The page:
Brexit Isn’t New. Have we Learned Our Lessons?
I have read a great deal about Brexit—United Kingdom’s decision to leave the European Union—both before the historic vote and in the aftermath. Several things strike me. At the risk of oversimplifying what I understand is a very complex situation, my first thought is that this type of action is not new. When people who belong to a large group lose faith that the group operates in their best interests, and indeed begins to retard progress they feel they could make on their own, they often decide to separate from the larger group. Whether the group is a political party, an economic collective, a social enclave, or even a family, the desire to get out from under a controlling thumb is a normal reaction to frustration.
Warnings echo loudly. There will be consequences! You don’t know what you are doing! The economic cost will be ruinous not only to the UK but to the global economy! So said the ruling powers as they threatened before the vote and now promise retaliation after the act. Of course there will be consequences. There always are with change. However, keeping things as they are has consequences as well. When the status quo promises more restriction, less opportunity to choose for oneself, and reduced safety in an increasingly chaotic global environment, a decision to strike out independently is not difficult to understand.
Similarly, it is easy to understand why the controlling group will work hard to maintain the status quo. People with power do not easily relinquish it. Indeed, they are willing to do and say many things to retain it. Questioning or tinkering from the outside is to be discouraged, even crudely shut down in the interest of keeping everyone (in the controlling group) safe. Ironically, the greater uncertainty is not among those who strike out on their own, but rather with those for whom maintaining the old way is paramount.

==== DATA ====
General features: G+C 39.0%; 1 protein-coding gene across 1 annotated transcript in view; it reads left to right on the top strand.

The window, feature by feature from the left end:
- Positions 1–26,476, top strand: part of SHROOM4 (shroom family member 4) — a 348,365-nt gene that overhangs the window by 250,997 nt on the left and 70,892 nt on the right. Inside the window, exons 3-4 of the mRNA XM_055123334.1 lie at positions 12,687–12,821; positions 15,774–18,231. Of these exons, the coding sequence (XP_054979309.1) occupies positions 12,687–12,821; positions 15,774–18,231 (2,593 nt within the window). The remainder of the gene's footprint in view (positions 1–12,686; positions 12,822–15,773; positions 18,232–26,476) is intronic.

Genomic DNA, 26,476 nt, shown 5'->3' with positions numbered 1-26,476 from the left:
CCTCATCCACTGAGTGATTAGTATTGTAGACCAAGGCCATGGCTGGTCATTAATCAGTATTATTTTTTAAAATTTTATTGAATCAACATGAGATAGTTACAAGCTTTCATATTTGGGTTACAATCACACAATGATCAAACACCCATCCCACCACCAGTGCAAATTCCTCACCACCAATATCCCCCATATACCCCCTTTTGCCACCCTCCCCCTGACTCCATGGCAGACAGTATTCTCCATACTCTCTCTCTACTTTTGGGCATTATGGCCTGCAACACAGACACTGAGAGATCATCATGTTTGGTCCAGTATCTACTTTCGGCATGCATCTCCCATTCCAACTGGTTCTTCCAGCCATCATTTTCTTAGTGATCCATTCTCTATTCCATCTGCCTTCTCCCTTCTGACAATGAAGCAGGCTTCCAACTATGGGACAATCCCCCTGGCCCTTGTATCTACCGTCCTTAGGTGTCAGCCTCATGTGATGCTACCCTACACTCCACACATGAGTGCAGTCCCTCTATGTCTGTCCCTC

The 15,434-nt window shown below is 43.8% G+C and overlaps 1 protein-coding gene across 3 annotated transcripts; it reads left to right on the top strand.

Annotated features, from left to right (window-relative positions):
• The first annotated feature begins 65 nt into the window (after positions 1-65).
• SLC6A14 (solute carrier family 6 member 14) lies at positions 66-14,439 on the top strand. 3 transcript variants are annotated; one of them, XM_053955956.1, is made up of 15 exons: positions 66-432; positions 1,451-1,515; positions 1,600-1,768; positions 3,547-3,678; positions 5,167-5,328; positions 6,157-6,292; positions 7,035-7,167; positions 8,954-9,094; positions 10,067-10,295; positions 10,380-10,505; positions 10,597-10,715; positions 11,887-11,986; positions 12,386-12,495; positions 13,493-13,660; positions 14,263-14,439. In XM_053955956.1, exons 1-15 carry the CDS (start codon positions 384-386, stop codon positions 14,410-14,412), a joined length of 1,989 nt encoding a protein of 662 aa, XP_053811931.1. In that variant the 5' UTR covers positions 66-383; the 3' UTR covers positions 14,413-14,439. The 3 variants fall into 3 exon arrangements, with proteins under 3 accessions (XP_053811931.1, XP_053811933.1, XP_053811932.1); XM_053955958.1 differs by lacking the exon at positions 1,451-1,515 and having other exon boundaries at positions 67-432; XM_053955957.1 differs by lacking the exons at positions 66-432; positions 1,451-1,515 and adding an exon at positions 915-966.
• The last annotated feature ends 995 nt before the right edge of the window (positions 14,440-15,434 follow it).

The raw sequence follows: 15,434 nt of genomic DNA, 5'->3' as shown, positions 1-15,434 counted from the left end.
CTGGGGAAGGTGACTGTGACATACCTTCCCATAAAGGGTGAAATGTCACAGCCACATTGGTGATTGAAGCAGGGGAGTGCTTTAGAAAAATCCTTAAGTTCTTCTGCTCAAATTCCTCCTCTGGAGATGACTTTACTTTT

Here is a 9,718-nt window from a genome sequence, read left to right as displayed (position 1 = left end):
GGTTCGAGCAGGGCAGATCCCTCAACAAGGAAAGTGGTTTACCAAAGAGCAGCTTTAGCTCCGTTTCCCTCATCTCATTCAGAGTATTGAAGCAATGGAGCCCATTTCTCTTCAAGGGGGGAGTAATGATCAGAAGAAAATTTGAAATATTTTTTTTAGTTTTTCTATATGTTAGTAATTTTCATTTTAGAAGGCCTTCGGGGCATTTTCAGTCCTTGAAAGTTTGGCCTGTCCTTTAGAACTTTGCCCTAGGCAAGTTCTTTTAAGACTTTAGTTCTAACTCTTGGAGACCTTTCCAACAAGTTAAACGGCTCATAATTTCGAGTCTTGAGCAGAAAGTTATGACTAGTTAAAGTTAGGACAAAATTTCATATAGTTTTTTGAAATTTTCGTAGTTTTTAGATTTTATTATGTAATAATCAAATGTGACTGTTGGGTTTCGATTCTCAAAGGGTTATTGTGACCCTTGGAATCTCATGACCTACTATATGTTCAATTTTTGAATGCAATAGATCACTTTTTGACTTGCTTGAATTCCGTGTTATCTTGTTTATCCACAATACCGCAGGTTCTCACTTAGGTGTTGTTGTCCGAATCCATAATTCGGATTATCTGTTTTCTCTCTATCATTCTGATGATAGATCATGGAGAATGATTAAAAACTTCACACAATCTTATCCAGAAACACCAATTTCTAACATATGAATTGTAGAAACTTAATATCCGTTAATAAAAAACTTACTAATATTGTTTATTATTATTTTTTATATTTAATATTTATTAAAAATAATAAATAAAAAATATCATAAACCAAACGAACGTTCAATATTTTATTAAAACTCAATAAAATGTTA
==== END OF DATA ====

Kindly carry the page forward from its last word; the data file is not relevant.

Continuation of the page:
Equipped with skill, energy and determination, newly released people commit to creating something better. They come off the sidelines (where they were placed by those who claimed to have their interests at heart) and dig in to find new answers, create new opportunities, and revel in the satisfaction of hard work.
Is this an optimistic view for people who may have lost both skill and determination over the years? Perhaps. But nothing re-energizes like a fresh start and a new chance. Does this suggest that a bright shiny future is within easy reach? Of course not. But the prospect of helping to build something worth building is far better than waking up to another day of frustration, hopelessness and fury at promises not kept.
In this country we understand the cost—and the promise—of freedom. Well, we did. It will be fascinating to watch this new outbreak of freedom unfold. Fascinating, too, to see who, what, and how it will be thwarted. Lessons will abound, I’m sure.